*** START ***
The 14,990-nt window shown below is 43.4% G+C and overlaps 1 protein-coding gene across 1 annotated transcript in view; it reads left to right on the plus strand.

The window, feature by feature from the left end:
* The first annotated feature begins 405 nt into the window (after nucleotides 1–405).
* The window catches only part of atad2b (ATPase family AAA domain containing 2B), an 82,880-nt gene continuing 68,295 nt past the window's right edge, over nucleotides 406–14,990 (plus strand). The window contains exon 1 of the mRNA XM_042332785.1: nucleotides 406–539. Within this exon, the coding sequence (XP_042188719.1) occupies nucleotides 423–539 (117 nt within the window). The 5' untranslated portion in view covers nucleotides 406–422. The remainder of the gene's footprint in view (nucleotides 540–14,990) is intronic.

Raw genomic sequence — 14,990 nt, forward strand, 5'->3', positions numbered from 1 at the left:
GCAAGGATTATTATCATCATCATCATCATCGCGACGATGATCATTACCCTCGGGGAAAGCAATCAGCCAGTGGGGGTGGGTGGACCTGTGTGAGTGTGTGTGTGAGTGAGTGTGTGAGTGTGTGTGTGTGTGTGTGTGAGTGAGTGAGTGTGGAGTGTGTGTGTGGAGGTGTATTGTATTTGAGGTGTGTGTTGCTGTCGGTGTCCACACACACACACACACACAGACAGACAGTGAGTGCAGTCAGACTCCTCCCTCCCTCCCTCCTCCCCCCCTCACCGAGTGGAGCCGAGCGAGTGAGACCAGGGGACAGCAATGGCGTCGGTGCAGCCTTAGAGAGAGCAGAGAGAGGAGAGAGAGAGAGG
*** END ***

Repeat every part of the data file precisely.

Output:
The 14,990-nt window shown below is 43.4% G+C and overlaps 1 protein-coding gene across 1 annotated transcript in view; it reads left to right on the plus strand.

The window, feature by feature from the left end:
* The first annotated feature begins 405 nt into the window (after nucleotides 1–405).
* The window catches only part of atad2b (ATPase family AAA domain containing 2B), an 82,880-nt gene continuing 68,295 nt past the window's right edge, over nucleotides 406–14,990 (plus strand). The window contains exon 1 of the mRNA XM_042332785.1: nucleotides 406–539. Within this exon, the coding sequence (XP_042188719.1) occupies nucleotides 423–539 (117 nt within the window). The 5' untranslated portion in view covers nucleotides 406–422. The remainder of the gene's footprint in view (nucleotides 540–14,990) is intronic.

Raw genomic sequence — 14,990 nt, forward strand, 5'->3', positions numbered from 1 at the left:
GCAAGGATTATTATCATCATCATCATCATCGCGACGATGATCATTACCCTCGGGGAAAGCAATCAGCCAGTGGGGGTGGGTGGACCTGTGTGAGTGTGTGTGTGAGTGAGTGTGTGAGTGTGTGTGTGTGTGTGTGTGAGTGAGTGAGTGTGGAGTGTGTGTGTGGAGGTGTATTGTATTTGAGGTGTGTGTTGCTGTCGGTGTCCACACACACACACACACACAGACAGACAGTGAGTGCAGTCAGACTCCTCCCTCCCTCCCTCCTCCCCCCCTCACCGAGTGGAGCCGAGCGAGTGAGACCAGGGGACAGCAATGGCGTCGGTGCAGCCTTAGAGAGAGCAGAGAGAGGAGAGAGAGAGAGG